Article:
Ron Cherry: Once-in-a-lifetime trade
August 1, 2014
Many “car guys” traded cars when they were young. Friends would like each other’s cars and they swapped them, sometimes with some cash to equalize the deal. However, as they got older, such trades became rare. But Larry Potter made just such a trade back in 2004. A friend of his had a 1966 Corvette roadster that he was planning on selling to get a new one. It had a 427 CID, 390 HP big block engine with a four-speed trans. And it was loaded with extras. It had power steering, brakes and windows. It had a telescoping, teak steering wheel, a leather interior, factory sidepipes, and an AM/FM radio with a power antenna. But the icing on the cake was that it had factory air conditioning. Air conditioning was not that common in 1966 for Corvettes, especially in a performance roadster. In fact, it is almost as rare as dependable Yugo. So Larry made the trade. He let his friend choose the new Vette he wanted, including the color, and paid for it. Larry never even drove the car he bought, letting his friend drive it off the showroom floor, and he drove off in the ‘66 Vette. As trades go, it hasn’t turned out too badly. The ‘66 is now worth, conservatively, eight to 10 times what the 2004 is worth now.
Larry has had a love affair with Vettes for many years. His first one, a 1960 model, he bought in the mid-’80s. Since then, he has owned a ‘64, a ‘68, a ‘69, a ‘70, a ‘73 an ‘02 and currently owns a 2011 Grand Sport Corvette as well as his ‘66. Technically, he also briefly owned the 2004 he bought and never drove. But there is something about the mid-years (1963-1967). They heralded the coming-of-age for the Corvette. No longer was its suspension derived from a 1952 sedan, but was four-wheel independent. In 1965, Corvette made the leap from four-wheel drum brakes to four-wheel discs. With its clean, sharp edges, tapered tail and smooth lines, the styling of the mid-years is considered by many as the epitome of Corvette design. And Larry is among them.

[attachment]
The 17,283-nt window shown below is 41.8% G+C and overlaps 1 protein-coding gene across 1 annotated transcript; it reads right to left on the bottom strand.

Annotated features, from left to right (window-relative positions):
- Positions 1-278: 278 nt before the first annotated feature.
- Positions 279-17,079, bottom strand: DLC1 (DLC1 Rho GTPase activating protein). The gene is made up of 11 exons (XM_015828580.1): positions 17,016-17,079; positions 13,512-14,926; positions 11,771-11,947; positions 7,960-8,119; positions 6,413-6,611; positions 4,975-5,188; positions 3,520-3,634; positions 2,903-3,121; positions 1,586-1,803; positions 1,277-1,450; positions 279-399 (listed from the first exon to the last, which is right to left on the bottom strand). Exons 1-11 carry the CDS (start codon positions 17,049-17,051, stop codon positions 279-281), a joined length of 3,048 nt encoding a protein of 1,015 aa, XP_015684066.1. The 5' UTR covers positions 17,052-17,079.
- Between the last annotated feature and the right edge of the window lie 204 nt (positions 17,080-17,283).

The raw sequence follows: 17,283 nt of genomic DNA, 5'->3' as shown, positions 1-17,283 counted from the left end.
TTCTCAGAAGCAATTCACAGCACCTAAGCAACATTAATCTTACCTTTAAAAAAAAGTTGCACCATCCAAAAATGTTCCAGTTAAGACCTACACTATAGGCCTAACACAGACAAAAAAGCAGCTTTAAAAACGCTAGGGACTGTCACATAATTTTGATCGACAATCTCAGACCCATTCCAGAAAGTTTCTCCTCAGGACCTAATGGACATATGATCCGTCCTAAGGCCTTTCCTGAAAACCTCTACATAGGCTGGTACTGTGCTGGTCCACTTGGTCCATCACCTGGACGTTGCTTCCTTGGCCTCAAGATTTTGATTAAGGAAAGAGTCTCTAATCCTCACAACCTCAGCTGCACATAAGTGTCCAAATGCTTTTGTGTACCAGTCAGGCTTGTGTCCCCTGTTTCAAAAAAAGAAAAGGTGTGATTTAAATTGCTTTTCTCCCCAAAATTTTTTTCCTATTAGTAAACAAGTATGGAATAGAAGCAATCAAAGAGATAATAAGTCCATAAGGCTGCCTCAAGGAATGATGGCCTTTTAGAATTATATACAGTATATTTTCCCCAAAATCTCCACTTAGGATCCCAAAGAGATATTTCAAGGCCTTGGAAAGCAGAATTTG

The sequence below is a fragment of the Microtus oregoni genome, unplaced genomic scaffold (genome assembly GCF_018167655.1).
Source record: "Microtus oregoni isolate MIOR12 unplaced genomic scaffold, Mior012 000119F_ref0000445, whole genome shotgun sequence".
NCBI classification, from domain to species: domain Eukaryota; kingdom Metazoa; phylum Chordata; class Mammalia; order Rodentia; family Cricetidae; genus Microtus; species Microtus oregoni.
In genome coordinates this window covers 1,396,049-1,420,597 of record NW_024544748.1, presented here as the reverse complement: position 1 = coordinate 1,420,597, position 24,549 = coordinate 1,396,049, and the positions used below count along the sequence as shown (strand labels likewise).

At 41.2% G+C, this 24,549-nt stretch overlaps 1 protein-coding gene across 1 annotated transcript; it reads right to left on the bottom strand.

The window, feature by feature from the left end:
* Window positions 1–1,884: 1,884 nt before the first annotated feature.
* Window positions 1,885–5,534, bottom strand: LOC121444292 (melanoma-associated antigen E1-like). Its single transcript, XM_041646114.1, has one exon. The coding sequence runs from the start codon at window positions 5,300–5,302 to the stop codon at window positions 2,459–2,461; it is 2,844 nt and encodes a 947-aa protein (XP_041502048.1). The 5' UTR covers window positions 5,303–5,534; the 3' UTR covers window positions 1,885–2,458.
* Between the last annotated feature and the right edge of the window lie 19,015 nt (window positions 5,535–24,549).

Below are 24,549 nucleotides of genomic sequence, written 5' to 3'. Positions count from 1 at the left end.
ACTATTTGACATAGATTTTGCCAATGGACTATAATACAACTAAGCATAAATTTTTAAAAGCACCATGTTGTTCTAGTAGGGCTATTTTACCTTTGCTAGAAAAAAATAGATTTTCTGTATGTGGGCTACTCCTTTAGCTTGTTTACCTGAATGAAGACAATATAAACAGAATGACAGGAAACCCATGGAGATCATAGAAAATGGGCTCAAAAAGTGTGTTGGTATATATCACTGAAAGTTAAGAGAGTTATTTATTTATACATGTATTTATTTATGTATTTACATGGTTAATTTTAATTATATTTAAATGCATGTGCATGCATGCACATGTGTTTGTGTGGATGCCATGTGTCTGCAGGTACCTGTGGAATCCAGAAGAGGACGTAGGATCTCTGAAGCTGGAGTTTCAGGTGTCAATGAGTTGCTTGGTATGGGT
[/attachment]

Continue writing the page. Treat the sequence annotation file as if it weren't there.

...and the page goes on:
Although he has owned other makes, including GTO’s and a Boss 302 Mustang, Larry is now heavily into Chevrolets. Besides his Vettes, he also has a ‘67 Camaro RS, a ‘69 Camaro Z-28 and a ‘72 El Camino SS. He said that his wife, Bev, is also into cars and is a “Camaro gal,” but once jokingly told him she married him for his ‘66 Corvette. At least he thinks it was a joke. Just to be safe, he bought her the 2011 Grand Sport Corvette as a surprise. She was happy.
“Every time I drive it, it is an interesting experience,” Larry said.
The most interesting experience, he said, was when he went to a car show at the Yuba County Airport in Marysville. He had his airplane there, a Turbo Mooney that he described as “Sexy. It’s low and fast, the Corvette of the sky.”
He had driven his ‘66 and Bev had driven the ‘69 Camaro there to have a photo op with the plane. Afterwards, they decided to have a drag race on the runway. When asked who won, he said, “I won.”
Then he hesitated.
“Well, at the very last, I backed off and let her win,” he added.
Bev might have a different version.
Larry and Bev have taken the ‘66 to car shows all over NorCal, to Hot August Nights and, he said, occasionally out to dinner. He has also taken it to the Saturday Cars and Coffee in front of Daily Donut in the K-Mart shopping center between 8 and 10 a.m. And if you show up there with a ‘63 fuel-injected Corvette coupe, Larry just might offer to trade you a new Corvette for it.
Ron Cherry has published two books, a mystery titled Christmas Cracker and a noirish suspense titled Foul Shot. For more about his writing, go to http://www.rlcherry.com.